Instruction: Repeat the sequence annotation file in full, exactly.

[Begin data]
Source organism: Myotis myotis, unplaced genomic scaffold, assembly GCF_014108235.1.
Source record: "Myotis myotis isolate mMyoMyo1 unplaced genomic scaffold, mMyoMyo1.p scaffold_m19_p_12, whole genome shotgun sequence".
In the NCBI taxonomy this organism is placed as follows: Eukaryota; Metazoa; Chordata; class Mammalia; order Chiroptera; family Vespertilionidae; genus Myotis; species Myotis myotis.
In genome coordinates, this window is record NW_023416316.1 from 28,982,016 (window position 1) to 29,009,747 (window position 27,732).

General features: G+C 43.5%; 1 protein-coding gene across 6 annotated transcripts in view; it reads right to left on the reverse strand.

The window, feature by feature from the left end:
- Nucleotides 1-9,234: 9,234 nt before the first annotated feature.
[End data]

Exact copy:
Source organism: Myotis myotis, unplaced genomic scaffold, assembly GCF_014108235.1.
Source record: "Myotis myotis isolate mMyoMyo1 unplaced genomic scaffold, mMyoMyo1.p scaffold_m19_p_12, whole genome shotgun sequence".
In the NCBI taxonomy this organism is placed as follows: Eukaryota; Metazoa; Chordata; class Mammalia; order Chiroptera; family Vespertilionidae; genus Myotis; species Myotis myotis.
In genome coordinates, this window is record NW_023416316.1 from 28,982,016 (window position 1) to 29,009,747 (window position 27,732).

General features: G+C 43.5%; 1 protein-coding gene across 6 annotated transcripts in view; it reads right to left on the reverse strand.

The window, feature by feature from the left end:
- Nucleotides 1-9,234: 9,234 nt before the first annotated feature.